On a day when he took his hundredth Ranji Trophy wicket and returned career-best bowling figures of 7 for 48 in first-class cricket, Umesh Yadav must have been most thrilled with the way he dismissed Sijomon Joseph. Coming from around the wicket to the left-hander, he bowled on the good length area and the bounce squared up Joseph. The ball hit the handle of his bat on its way to the hands of R Sanjay at first slip.
The ball was just six overs old in Kerala’s first innings on the opening day of the Ranji Trophy semi-final, but such deliveries don’t come out of the hand automatically. True, the surface was helpful, but the bowler also needs to understand the conditions early to know where to pitch the ball, how much shoulder to use to generate the right amount of pace for maximum damage.
Such knowledge comes with experience, and Umesh, when in rhythm, is a master of it. Considering how devastating he has been with the red ball most of the times he has played for India in recent times, Kerala batsmen hardly had a solution against him. The body balance of the batsmen was all over the place, and after a point, Umesh seemed to have created a dent on their psyche too.
Aided by the confidence of a Man of the Match performance in the quarter-final against Uttarakhand, which was his first Ranji match of the season, on a relatively docile pitch, Umesh displayed skills of the highest level as Vidarbha dismissed Kerala for 106. Ahead by 65 and with five wickets in hand, Vidarbha are far from stamping their complete authority of the game but Umesh has put the defending champions in a strong position for their second final appearance.
The pitch at the Krishnagiri Stadium in Wayanad was always going to be the talking point once it was confirmed that Vidarbha would be playing Kerala in the last-four clash. Kerala had prepared a green and pacy surface for the quarter-final against Gujarat and it had worked in their favour. But with Umesh being a factor in the semi-final, a similar ploy was going to be dicey. As things turned out, Vidarbha won the toss, and having played just two out of India’s 12 Test matches in South Africa, England and Australia since January last year, Umesh’s eyes must have lit up when Faiz Fazal opted to field first.
“This was perhaps the fastest track I have bowled ever in India. We don’t get tracks like this usually,” Umesh said after the day’s play. “Even when we play Test matches in Mohali, we don’t get green wickets. The plan was to hit the deck. It worked for me as the ball did the rest...Kerala batsmen were in two minds, whether to play or shoulder arms.”
Umesh has been in the circuit for ten seasons now, so his assessment that this was the ‘fastest track’ in India carries weight. As much as it was Umesh’s talent on display, it was also his way of letting out his frustration for not getting a regular run in the Indian team. He is both hungry and angry, and Vidarbha are benefitting the most from this deadly combination. Had Umesh been with the Indian team for the ongoing limited-overs series in New Zealand, then the equation would have been completely different.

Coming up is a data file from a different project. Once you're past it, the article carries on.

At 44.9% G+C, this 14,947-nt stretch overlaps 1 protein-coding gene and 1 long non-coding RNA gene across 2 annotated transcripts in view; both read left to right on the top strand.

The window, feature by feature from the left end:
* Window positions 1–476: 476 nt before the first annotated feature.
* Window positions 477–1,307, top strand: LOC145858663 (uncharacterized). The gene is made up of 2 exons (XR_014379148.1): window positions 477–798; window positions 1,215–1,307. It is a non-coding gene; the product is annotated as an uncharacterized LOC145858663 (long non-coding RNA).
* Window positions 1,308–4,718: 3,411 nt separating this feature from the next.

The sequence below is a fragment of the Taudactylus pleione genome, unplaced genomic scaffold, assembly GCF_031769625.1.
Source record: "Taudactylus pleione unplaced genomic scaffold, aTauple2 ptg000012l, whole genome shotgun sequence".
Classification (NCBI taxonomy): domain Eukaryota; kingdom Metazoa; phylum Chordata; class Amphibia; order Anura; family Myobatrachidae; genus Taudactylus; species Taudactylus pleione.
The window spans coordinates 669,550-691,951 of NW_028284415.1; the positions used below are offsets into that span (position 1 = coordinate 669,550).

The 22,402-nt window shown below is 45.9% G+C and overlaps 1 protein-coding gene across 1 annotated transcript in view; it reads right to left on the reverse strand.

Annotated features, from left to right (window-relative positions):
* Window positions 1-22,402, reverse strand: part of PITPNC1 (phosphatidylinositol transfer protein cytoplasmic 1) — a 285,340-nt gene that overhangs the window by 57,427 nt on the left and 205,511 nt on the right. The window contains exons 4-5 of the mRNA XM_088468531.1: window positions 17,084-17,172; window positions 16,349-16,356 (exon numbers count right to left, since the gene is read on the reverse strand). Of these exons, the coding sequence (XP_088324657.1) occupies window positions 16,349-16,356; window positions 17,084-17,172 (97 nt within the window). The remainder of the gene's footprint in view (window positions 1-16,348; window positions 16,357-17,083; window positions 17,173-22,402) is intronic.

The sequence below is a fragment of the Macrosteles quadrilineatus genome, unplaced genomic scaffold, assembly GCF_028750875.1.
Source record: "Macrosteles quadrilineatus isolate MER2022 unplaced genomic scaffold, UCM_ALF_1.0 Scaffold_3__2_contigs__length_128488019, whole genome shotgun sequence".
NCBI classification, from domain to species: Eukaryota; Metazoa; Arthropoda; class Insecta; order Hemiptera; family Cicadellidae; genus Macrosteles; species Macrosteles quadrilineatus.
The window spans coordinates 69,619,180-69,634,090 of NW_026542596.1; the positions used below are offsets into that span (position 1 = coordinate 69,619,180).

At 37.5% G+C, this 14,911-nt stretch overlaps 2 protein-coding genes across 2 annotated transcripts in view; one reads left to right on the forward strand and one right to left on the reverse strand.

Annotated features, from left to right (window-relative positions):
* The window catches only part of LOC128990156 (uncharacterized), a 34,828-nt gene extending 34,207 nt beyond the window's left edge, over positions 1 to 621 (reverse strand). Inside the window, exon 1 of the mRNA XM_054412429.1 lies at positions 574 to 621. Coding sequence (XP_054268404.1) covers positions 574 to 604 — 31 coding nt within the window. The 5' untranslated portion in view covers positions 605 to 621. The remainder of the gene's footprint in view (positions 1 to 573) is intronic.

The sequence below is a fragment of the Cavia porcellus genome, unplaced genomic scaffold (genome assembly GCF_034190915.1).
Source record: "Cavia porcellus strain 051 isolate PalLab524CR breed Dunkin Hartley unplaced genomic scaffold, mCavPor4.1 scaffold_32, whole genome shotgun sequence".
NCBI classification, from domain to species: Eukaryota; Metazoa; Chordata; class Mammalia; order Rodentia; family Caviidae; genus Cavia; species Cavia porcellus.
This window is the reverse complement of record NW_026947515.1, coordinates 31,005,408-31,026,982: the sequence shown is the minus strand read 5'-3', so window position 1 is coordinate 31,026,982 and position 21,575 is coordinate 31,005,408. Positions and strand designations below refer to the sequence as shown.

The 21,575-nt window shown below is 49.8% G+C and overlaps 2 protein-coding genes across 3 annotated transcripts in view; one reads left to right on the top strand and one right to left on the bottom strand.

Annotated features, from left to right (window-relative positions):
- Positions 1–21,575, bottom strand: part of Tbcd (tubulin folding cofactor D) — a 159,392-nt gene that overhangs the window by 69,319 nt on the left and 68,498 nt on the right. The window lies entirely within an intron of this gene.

Vidarbha may have opted to bat first because Rajneesh Gurbani, the chief architect of their title triumph last season with 39 scalps, has been a bit off-colour recently. Not that he has been wayward, but he has not been able to provide regular breakthroughs like 2017-18. Other pacers in their rank obviously still don’t have the ability to run through oppositions like Umesh.
On a surface where every run counts, without Umesh, Vidarbha may not have been able to bundle out Kerala within 29 overs. Umesh said that any lead in excess of 100 gives his team the advantage, and that’s because he knows he can produce an encore, having taken 16 wickets in three innings so far. His presence has also reduced the pressure off Gurbani and freed him of distractions. The three wickets he took in Kerala’s innings is Gurbani’s best performance in this season till now.
At a time when the debate on whether India’s international cricketers should be compulsorily asked to play domestic cricket or should be rested in favour of workload management continues to divide opinions, Umesh offers the virtues of his presence in the state dressing room.
Kerala still have a chance to mount a comeback, but there are already questions about the surface they chose. The other option for them was to go for a fairer pitch where batting was easier. But it would have meant allowing Wasim Jaffer easy access to more runs.
The first ball Jaffer faced at the fall of Sanjay’s wicket was met with a backfoot punch for the cover fence. The shot was as classy as he has been through the season. It looked like the soon-to-be-41-year-old was set to give a long lesson on how to bat on this surface.
It was not to be as he fell for 34, but even in that 52-ball knock, which was laced with six fours, he set another record for himself. Jaffer became the first batsman in Ranji history to score 1000 runs in a season twice. He had first breached the milestone in 2008-09 — incidentally the season when Umesh made his first-class debut. He had aggregated 1260 runs and taken Mumbai to title. He tallies 1003 runs at an average of 77.15 with potentially three innings left this season. Talk about a veteran showing the world how to boss the currently trending #tenyearchallenge.
If Umesh is fire, Jaffer is ice, and together they make Vidarbha unstoppable. All that they need to do now is build on this momentum for their team to be the first since Karnataka in 2014-15 to defend the Ranji Trophy successfully.
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